When asked if GIGM was considering intra-city transportation services, Chidi answered in the affirmative. As a largely technology-driven company, this effort will most likely be backed by an e-hailing service.
The ridesharing market in Nigeria is currently dominated by two giants; Uber and Taxify. These two have made Nigeria an experimental market over the years.
Realistically, what are GIGM’s chances in the face of current players in the industry?
A seemingly empty war chest
The GIG Group is not exactly lacking in funds, but when it comes to operational finance, whatever they currently have is seeming small fry to the financial war chest of Uber and Taxify.
Taxify recently raised $175 million ( ₦63.1 billion*) from Daimler AG, German multinational automotive corporation to “to further develop their ride-hailing technology and continue building the best ways to move in cities, particularly in Europe and Africa”.
With this investment round, Taxify reached a $1 billion valuation high. And this new money has ensured the European ride hailing company can effectively slug it out with Uber.
But Uber is old, hard and constantly flowing money. According to CrunchBase, in May the company raised $600 million (₦216.1 billion*) in an undisclosed funding round.
In roughly 3 years, Uber has raised $21.7 billion till date, is currently valued around $50 billion and is viable to raise even more money.
These big monies have seen the two companies compete in the Nigerian market from a customer acquisition standpoint with freebies for customers and even drivers.
Taxify currently gives free rides worth up to ₦20,000 to new customers. And as one user rightly observed, Uber is always trying to give a 50% price slash on rides. For the drivers, the two platforms used to entice them back and forth with mouth-watering bonuses until these drivers learnt to switch effortlessly between both.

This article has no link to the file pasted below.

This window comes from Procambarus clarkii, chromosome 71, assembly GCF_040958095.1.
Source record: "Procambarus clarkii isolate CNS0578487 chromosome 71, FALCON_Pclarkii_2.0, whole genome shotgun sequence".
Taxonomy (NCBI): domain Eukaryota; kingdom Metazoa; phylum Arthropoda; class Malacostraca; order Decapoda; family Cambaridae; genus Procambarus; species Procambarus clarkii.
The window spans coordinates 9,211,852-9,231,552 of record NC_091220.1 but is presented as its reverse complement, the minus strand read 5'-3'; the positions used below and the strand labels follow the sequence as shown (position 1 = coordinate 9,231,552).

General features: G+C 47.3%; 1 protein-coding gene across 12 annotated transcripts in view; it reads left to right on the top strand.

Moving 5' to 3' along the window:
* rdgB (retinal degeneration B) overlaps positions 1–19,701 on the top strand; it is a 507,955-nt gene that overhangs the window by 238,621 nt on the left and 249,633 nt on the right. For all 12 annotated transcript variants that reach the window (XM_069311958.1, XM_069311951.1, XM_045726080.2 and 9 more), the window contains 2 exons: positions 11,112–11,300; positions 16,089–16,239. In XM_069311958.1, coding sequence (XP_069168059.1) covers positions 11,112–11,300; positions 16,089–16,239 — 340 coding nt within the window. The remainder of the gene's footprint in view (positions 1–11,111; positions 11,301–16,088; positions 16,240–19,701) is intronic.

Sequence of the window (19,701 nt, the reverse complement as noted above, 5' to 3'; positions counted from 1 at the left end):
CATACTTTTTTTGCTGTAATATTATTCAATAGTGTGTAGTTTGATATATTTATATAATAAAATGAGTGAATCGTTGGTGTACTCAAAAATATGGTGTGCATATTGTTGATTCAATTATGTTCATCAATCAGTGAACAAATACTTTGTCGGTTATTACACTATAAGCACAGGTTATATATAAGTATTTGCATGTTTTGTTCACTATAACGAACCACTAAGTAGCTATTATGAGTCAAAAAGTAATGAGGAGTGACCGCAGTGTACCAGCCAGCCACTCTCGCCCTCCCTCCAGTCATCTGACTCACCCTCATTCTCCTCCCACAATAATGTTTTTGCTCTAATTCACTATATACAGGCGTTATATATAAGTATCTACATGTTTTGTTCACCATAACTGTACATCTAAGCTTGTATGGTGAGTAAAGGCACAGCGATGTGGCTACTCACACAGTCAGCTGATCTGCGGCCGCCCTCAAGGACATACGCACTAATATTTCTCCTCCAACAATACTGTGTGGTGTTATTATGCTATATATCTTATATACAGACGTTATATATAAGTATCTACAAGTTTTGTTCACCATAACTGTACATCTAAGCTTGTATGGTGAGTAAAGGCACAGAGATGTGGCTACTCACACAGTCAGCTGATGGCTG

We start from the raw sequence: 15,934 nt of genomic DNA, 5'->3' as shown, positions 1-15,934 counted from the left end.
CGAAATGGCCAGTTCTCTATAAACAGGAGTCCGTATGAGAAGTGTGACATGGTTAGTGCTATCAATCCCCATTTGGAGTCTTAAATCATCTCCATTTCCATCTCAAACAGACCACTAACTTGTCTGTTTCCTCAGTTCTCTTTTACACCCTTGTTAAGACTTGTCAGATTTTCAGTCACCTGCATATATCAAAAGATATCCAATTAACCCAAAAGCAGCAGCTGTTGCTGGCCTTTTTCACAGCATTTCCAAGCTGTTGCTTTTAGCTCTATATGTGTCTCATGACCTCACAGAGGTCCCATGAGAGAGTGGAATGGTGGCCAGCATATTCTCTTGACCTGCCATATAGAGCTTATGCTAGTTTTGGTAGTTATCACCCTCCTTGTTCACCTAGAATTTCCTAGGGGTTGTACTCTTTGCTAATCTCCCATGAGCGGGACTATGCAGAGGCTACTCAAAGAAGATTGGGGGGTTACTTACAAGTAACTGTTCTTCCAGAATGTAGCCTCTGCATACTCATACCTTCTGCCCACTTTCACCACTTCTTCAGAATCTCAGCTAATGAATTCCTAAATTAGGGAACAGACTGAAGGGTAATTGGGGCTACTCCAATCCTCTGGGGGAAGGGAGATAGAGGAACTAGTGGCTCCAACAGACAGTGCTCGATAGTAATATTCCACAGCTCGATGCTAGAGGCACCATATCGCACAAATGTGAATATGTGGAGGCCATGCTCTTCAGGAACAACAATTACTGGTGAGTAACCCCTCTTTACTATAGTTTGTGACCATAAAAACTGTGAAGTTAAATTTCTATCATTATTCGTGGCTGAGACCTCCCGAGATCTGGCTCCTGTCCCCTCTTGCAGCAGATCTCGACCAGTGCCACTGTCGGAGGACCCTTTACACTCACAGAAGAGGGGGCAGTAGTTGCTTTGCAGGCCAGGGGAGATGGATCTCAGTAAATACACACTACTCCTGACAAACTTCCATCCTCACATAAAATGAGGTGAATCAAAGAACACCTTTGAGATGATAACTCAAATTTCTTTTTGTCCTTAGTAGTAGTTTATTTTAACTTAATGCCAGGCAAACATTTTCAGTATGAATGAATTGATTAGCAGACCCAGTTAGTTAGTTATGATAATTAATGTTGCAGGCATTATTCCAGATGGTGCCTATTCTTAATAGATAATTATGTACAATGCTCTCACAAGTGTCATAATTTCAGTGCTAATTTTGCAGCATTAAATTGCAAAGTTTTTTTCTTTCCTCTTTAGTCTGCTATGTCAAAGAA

All these strategies are heavy money colanders and GIGM is not currently looking nowhere near ready to play that money game. Howbeit, they may have a few useful aces up their sleeves.
GIGM has a mind-blowing data machine inside its core that currently informs every breath.
GIG Mobility is a native Intelligence Control Unit(ICU) integrated into every aspect of the business from fleet management, passenger scheduling and management, mobile applications to even remote speed control of vehicles.
Translated to the business model in context, this local data automatically gives GIGM a one-up.
Most drivers on Taxify and Uber currently play a guessing game in trying to find areas where passengers are. But with an efficient data system, time and resources are saved as drivers will be pointed to passengers without having to actively search.
As data makes management easier, it is also possible to ditch the popular ridesharing model and actually own the cars on the platform. Apart from efficiency, owning the cars will automatically fix the quality service problem that ride sharing services in Nigeria currently face.
Quality and control
No service can ever be perfect, but with the proliferation of ridesharing platforms, it has seemingly become harder to ensure quality.